Forty-eight states and the District of Columbia have adopted the Common Core standards, a set of uniform benchmarks for math and reading. Thirty-two states and the district have been granted waivers from important parts of the Bush-era No Child Left Behind law. Billions in federal dollars have gone out to improve low-performing schools, tie teacher evaluations to student growth and encourage states to expand the number of charter schools, which are publicly funded but privately run.

In an interview with The Associated Press, Duncan said he believes students will see the concrete effects of those changes when they head back to class.

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APNewsBreak: US audits spending of Katrina recovery funding for sewer lines on Miss. coast

BILOXI, Miss. (AP) — Federal housing authorities are auditing the use of more than $650 million in grants designated for an ambitious plan for sewage and water systems across south Mississippi in the wake of Hurricane Katrina, The Associated Press has learned.

The money was divided among five south Mississippi counties, with the most, more than $230 million, set aside for the largest, Harrison County. The entire plan is being audited by the Office of Inspector General for the U.S. Department of Housing and Urban Development, said Robbie Wilbur, spokesman for the Mississippi Department of Environmental Quality. Wilbur's agency hired engineering firms to draft the Gulf Region Water and Wastewater Plan after Hurricane Katrina struck in August 2005.

HUD officials would not comment on whether an audit is being done.

In June, an AP investigation found that officials implementing the plan in one county spent millions of federal dollars on sewage plants and water tanks that may not be needed for decades.

The AP found the state-hired engineering firms based the plan on projections of huge growth in many areas. However, other studies estimated much more modest growth, and populations in many coastal areas actually declined, in part because Katrina displaced thousands of residents whose homes were destroyed.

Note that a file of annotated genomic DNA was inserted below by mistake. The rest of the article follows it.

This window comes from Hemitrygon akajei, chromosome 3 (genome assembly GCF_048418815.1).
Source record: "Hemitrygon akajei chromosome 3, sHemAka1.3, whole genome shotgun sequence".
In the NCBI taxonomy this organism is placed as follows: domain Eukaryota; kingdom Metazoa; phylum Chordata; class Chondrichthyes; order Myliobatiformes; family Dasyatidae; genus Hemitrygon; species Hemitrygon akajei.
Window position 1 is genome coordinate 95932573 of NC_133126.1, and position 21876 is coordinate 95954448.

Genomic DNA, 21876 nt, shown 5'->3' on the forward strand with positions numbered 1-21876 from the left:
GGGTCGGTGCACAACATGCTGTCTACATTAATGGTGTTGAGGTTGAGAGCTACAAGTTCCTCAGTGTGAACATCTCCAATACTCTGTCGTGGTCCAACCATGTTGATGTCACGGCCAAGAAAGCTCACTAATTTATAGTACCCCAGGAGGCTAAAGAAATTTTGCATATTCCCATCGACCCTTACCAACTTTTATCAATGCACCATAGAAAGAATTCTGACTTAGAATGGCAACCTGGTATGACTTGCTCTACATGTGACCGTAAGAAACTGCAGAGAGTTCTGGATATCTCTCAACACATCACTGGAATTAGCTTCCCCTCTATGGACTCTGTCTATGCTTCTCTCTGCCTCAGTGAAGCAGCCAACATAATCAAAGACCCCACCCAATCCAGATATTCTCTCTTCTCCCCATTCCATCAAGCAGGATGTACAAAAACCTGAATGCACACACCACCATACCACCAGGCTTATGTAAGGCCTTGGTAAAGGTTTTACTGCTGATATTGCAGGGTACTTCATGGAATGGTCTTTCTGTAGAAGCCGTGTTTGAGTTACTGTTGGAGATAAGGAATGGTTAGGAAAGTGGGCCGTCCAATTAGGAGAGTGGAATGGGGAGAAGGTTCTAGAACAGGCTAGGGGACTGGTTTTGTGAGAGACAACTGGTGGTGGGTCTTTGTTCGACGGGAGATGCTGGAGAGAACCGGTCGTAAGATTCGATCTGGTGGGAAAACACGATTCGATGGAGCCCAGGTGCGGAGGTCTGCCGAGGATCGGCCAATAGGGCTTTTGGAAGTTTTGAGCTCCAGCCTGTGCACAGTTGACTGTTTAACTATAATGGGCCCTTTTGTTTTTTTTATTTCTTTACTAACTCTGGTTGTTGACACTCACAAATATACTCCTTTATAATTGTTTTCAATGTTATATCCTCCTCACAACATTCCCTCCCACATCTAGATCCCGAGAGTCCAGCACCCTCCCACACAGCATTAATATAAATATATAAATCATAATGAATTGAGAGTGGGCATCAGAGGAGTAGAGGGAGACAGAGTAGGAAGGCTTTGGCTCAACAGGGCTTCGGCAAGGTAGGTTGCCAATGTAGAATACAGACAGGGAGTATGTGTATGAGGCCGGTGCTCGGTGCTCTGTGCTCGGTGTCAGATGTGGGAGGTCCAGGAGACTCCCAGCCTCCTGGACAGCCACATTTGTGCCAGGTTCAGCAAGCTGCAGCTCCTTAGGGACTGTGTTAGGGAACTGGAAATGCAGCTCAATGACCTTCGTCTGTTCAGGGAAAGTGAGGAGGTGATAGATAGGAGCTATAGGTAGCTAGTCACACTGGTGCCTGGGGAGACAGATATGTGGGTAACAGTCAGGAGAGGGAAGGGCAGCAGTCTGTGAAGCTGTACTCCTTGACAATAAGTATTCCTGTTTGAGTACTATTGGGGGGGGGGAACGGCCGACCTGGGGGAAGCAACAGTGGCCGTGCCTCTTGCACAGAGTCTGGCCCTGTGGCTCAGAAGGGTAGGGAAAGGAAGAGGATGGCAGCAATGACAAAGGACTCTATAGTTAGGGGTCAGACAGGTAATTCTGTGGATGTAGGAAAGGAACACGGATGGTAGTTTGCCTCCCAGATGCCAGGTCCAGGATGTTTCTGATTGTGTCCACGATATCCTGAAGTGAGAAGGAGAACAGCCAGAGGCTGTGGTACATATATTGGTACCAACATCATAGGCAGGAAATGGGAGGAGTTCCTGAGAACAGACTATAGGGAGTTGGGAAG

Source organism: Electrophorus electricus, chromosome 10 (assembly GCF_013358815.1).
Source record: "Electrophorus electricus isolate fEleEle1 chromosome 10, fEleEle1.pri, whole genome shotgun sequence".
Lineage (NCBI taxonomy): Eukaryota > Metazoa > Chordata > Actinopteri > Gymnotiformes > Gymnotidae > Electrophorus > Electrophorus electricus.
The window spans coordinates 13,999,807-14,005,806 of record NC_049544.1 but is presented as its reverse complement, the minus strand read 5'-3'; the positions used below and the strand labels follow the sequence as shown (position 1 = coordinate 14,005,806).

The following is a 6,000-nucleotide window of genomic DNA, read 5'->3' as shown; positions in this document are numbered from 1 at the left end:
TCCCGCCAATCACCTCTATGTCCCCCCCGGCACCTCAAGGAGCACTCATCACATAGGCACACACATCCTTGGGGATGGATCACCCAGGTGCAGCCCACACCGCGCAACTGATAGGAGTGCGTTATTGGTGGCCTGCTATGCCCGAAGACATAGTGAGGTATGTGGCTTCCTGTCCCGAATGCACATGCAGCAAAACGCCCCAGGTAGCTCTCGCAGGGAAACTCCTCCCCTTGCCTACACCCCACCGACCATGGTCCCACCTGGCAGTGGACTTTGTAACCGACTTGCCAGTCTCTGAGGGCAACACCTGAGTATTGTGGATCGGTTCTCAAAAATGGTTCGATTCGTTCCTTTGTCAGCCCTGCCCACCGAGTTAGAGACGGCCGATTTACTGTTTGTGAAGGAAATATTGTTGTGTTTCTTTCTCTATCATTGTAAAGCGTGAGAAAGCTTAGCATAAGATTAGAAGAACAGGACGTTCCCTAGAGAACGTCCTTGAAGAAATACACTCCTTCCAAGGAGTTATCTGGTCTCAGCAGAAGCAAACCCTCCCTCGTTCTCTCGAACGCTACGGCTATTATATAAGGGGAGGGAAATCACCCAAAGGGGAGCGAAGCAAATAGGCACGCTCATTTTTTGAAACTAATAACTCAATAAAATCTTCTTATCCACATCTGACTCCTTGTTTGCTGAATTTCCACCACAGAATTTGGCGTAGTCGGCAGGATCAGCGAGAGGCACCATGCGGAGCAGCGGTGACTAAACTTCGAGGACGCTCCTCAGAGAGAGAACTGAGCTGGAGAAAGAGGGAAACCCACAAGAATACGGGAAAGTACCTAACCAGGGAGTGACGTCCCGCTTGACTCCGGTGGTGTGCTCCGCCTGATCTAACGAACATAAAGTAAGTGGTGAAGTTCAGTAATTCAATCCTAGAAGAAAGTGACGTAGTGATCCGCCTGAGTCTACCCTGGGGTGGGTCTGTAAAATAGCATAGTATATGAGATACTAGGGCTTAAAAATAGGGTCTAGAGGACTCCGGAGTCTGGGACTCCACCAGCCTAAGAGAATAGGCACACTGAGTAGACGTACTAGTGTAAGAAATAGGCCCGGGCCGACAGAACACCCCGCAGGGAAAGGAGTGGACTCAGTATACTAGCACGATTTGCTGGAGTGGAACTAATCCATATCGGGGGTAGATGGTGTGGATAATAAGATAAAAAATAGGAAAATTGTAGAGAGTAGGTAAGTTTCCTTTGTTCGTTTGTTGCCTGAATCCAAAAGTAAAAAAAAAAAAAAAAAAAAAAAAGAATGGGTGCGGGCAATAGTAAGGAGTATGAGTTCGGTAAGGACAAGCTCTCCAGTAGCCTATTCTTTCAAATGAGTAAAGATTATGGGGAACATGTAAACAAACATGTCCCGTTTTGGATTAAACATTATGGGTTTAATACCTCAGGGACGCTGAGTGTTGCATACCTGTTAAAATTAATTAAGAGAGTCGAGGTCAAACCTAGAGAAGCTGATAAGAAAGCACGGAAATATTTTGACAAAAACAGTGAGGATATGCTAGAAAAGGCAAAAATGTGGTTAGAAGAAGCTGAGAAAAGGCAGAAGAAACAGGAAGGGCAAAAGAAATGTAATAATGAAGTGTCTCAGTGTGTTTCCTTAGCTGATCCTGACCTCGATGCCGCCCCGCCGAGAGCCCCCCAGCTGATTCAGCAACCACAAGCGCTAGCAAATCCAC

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Syrian TV says country's prime minister has been fired less than 2 months after taking post

BEIRUT (AP) — Syria's state-run TV says the country's prime minister has been fired less than two months after taking up his post.

Riad Hijab is a former agriculture minister and a loyalist in President Bashar Assad's ruling Baath party.

He was appointed as prime minister on June 23. The TV did not immediately give a reason why Hijab was dismissed from his post Monday. It says Omar Ghalawanji, Hijab's deputy prime minister, was named as a temporary replacement.

The announcement came hours after a bomb attack ripped through the third floor of the state TV building in Damascus, causing heavy material damage and light injuries.

A deadly uprising has convulsed Syria for the past 17 months.

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Egypt sends helicopter gunships to Sinai after attack killed 16 troops at border with Israel

EL-ARISH, Egypt (AP) — Officials say Egypt has deployed at least two helicopter gunships to the Sinai Peninsula in the hunt for militants behind the killing of 16 Egyptian soldiers at a checkpoint along the border with Israel.

Security and military officials said Monday that more aircraft were expected to arrive in the town of El-Arish ahead of a military campaign against the militants in the area. The officials spoke on condition of anonymity because they were not authorized to speak to the media.

Suspected Islamists on Sunday evening attacked the Egyptian checkpoint, killed the troops, then stole two of their vehicles and burst through a security fence into Israel. Israeli aircraft then halted their assault.

THIS IS A BREAKING NEWS UPDATE. Check back soon for further information. AP's earlier story is below.

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McCain, Huckabee, Rice announced among first round of GOP convention speakers

WASHINGTON (AP) — A trio of female firsts and three former GOP presidential contenders are among the first speakers disclosed for August's Republican National Convention.

The GOP convention schedule is packed with high-profile names to fire up divergent wings of the Republican Party, from social conservatives to fiscal hawks. They will speak ahead of Mitt Romney's formal acceptance of his party's presidential nomination.

Convention leaders were not ready to announce the keynote speaker, a prime speaking slot that has the potential to catapult a rising member of the party to national prominence.

The schedule's outlines were first reported by The Tampa Bay Times late Sunday and were confirmed to The Associated Press by Republican officials with direct knowledge of the plan. The officials spoke on the condition of anonymity because convention officials had not yet announced the schedule.

South Carolina Gov. Nikki Haley and New Mexico Gov. Susana Martinez, the first female governors of their states, are among party leaders slated to address the gathering that begins Aug. 27. Martinez has the additional distinction of being the first female Hispanic governor in the country.